Genome-wide regulatory analysis using en masse nuclear run-ons and ribonomic profiling with autoimmune sera.
Coordinated gene expression is influenced by transcriptional and posttranscriptional events and is necessary for efficient cell growth and differentiation. Genomic array technologies have afforded great advances in identifying global changes of gene expression in response to a variety of environmental stimuli. However, it has been a challenge to assess whether a concomitant effect on protein expression reflects the coordinated regulation of distinct subsets of mRNAs detected by cDNA arrays [Proc. Natl. Acad. Sci. U. S. A. 98 (2001) 7018]. We have expanded the utility of cDNA arrays by using them to assist in elucidating combinatorial posttranscriptional eukaryotic operons [Mol. Cell 9 (2002) 1161]. In this study, we have used two mRNA partitioning methods in which: (1) subsets of mRNAs are isolated as endogenous mRNP complexes using autoimmune patient sera, and (2) transcriptional contributions to gene expression are assessed using cDNA array analysis of an en masse nuclear run-on assay (emRUN). The combination of these methods can provide an additional 'systems biology' discovery approach to gene expression analysis based upon the physical partitioning of mRNA subsets, as well as a functional partitioning of transcriptional and posttranscriptional processes. We demonstrate how these approaches can reduce transcriptomic complexity by partitioning mRNAs into biologically relevant subsets in order to derive information about the expression of multiple, but functionally linked, genes.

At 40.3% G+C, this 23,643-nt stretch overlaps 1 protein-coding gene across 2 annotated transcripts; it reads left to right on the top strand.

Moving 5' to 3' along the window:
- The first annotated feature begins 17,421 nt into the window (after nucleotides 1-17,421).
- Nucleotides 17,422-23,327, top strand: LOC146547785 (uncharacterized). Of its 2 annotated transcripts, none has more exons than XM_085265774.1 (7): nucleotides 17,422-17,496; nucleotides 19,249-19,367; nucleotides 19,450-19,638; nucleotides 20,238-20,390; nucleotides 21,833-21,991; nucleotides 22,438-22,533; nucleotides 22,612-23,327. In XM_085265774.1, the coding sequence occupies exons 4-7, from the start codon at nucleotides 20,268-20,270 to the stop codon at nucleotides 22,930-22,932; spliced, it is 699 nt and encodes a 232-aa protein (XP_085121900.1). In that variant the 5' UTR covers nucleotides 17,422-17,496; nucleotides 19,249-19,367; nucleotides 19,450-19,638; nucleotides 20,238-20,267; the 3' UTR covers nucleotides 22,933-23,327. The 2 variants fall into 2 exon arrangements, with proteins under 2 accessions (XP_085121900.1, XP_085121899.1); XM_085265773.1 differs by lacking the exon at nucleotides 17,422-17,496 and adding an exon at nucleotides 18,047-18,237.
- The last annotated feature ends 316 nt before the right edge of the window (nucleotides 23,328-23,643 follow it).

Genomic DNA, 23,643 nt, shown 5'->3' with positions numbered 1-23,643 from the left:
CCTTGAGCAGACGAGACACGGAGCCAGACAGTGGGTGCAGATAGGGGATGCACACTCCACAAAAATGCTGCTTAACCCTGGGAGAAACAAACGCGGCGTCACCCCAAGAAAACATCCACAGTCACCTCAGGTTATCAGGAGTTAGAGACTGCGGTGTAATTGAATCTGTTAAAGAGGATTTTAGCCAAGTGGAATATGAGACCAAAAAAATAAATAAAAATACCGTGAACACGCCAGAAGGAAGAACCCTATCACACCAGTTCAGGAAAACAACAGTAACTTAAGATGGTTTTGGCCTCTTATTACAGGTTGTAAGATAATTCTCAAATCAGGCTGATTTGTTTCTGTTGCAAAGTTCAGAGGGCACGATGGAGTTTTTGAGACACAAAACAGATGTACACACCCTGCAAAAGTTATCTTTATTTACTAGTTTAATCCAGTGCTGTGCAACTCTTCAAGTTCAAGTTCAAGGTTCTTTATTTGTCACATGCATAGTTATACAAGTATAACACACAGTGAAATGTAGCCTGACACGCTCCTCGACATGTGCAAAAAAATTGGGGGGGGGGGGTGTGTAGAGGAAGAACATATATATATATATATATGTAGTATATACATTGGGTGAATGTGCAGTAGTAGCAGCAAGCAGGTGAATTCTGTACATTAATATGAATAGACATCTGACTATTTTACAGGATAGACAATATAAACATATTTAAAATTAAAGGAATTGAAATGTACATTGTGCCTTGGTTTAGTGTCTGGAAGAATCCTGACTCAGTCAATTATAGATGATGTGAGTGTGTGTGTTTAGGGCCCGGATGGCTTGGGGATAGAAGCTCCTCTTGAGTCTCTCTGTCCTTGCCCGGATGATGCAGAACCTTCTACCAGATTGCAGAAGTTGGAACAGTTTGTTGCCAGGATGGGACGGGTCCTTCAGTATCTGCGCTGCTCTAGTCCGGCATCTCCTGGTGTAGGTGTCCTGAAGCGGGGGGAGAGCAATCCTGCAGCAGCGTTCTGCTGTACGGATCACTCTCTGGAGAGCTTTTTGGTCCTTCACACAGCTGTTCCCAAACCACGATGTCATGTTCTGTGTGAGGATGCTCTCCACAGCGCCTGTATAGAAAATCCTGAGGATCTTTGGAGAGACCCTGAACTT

Tenenbaum, SA; Carson, CC; Atasoy, U; Keene, JD
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